[Computer-go] action-value Q for unexpanded nodes

Gian-Carlo Pascutto gcp at sjeng.org
Wed Dec 6 05:52:25 PST 2017


On 06-12-17 11:47, Aja Huang wrote:
> All I can say is that first-play-urgency is not a significant 
> technical detail, and what's why we didn't specify it in the paper.

I will have to disagree here. Of course, it's always possible I'm
misunderstanding something, or I have a program bug that I'm mixing up
with this.

Or maybe you mean that you expect the program to improve regardless of
this setting. In any case, I've now seen people state here twice that
this is detail that doesn't matter. But practical results suggest otherwise.

For a strong supervised network, FPU=0 (i.e. not exploring all successor
nodes for a longer time, relying strongly on policy priors) is much
stronger. I've seen this in Leela Zero after we tested it, and I've
known it to be true from regular Leela for a long time. IIRC, the strong
open source Go bots also use some form of progressive widening, which
produces the same effect.

For a weak RL network without much useful policy priors, FPU>1 is much
stronger than FPU=0.

Now these are relative scores of course, so one could argue they don't
affect the learning process. But they actually do that as well!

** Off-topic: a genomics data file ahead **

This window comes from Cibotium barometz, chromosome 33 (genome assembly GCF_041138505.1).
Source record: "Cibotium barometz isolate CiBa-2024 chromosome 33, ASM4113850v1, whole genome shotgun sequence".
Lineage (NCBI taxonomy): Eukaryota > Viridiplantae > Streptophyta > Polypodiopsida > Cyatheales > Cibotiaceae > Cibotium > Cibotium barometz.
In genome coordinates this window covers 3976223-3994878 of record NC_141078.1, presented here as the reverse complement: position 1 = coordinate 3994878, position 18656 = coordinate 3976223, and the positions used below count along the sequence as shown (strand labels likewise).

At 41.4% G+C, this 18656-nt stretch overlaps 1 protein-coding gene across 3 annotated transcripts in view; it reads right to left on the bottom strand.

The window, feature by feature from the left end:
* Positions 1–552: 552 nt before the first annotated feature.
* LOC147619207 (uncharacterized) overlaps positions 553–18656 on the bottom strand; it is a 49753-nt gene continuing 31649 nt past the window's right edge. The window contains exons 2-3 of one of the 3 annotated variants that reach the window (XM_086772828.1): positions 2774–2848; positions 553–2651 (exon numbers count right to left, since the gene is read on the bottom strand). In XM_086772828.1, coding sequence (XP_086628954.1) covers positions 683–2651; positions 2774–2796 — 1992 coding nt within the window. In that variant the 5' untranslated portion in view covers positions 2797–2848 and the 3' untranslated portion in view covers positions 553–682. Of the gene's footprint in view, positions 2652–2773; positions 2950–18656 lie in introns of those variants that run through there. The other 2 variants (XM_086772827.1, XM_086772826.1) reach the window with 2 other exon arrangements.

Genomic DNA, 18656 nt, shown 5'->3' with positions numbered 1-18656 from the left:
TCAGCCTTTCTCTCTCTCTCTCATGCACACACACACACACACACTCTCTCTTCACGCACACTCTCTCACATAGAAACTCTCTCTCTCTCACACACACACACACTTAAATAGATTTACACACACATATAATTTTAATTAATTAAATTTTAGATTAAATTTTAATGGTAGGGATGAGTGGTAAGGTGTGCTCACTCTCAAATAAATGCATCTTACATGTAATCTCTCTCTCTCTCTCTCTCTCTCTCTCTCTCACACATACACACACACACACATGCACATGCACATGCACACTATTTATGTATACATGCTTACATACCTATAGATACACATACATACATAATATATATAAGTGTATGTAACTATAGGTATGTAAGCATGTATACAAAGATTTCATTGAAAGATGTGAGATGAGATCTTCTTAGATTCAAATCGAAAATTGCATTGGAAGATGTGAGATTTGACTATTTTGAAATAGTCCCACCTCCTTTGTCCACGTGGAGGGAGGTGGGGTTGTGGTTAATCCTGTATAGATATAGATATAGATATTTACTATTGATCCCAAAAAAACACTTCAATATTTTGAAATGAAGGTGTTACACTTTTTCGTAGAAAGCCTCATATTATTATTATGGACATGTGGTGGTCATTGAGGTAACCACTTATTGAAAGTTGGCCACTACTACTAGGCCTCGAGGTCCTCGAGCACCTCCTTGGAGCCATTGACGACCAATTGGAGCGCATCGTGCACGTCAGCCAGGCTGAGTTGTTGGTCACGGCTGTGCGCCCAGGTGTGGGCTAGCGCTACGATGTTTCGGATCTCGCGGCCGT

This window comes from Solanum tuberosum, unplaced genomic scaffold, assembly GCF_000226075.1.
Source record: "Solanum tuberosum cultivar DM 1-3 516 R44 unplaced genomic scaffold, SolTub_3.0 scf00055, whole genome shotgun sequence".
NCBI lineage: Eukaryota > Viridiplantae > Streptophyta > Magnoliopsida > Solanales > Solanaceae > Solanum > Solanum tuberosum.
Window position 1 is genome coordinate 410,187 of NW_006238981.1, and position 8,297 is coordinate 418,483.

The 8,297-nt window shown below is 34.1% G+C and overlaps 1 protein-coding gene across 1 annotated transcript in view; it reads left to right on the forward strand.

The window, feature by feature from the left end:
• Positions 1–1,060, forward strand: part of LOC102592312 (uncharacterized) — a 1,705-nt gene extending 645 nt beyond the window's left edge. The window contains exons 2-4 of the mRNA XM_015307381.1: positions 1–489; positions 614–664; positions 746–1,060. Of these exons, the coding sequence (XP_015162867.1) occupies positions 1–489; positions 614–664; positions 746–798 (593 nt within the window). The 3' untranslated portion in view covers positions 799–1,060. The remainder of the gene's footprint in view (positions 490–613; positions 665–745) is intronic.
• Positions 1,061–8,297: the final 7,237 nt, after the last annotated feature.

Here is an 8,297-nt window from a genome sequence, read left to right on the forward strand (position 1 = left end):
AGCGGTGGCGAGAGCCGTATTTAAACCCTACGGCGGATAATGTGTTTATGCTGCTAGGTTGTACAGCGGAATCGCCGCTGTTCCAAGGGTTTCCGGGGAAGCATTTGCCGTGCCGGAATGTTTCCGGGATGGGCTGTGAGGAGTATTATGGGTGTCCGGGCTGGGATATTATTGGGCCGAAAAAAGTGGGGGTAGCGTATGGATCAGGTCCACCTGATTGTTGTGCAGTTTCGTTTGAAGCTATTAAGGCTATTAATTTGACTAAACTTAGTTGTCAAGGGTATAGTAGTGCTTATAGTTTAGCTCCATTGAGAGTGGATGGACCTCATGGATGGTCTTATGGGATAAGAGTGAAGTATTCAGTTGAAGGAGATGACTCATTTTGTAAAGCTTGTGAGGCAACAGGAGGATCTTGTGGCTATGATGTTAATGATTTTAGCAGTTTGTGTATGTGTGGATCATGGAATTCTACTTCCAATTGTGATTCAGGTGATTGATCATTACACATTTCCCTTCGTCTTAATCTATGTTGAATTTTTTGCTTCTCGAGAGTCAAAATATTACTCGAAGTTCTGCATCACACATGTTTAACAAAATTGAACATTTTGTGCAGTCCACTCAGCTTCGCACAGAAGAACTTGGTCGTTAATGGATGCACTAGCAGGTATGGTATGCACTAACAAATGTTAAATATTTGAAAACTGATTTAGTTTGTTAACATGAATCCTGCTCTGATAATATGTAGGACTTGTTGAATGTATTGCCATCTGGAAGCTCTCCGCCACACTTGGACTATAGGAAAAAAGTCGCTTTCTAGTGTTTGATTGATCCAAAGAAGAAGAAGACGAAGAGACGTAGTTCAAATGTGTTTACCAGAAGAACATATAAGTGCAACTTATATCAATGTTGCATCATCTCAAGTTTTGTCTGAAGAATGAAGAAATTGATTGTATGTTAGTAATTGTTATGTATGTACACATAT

The new AZ paper uses MCTS playouts = 800, and plays proportionally
according to MCTS output. (Previous AGZ had playouts = 1600,
proportional for first 30 moves).

Consider what this means for the search probability outputs, exactly the
thing the policy network has to learn. With FPU=1, the move
probabilities are much more uniform, and the moves played are
consequentially much more likely to be bad or even blunders, because
there are less playouts that can be spent on the best move, even if it
was found.

> The initial value of Q is not very important because Q+U is
> dominated by the U piece when the number of visits is small.

a = Q(s, a) + coeff * P(s,a) * (sqrt(parent->visits) / 1.0f +
child->visits());

Assume parent->visits = 100, sqrt = 10
Assume child->visits = 0
Assume P(s, a) = 0.0027 (near uniform prior for "weak" network)

The right most side of this (U term) is ~1. This clearly does not
dominate the Q term. If Q > 1 (classic FPU) then every child node will
get expanded. If Q = 0 (Q(s, a) = 0) then the first picked child
(largest policy prior) will get something like 10 expansions before
another child gets picked. That's a massive difference in search tree
shape, *especially* with only 800 total playouts.

-- 
GCP


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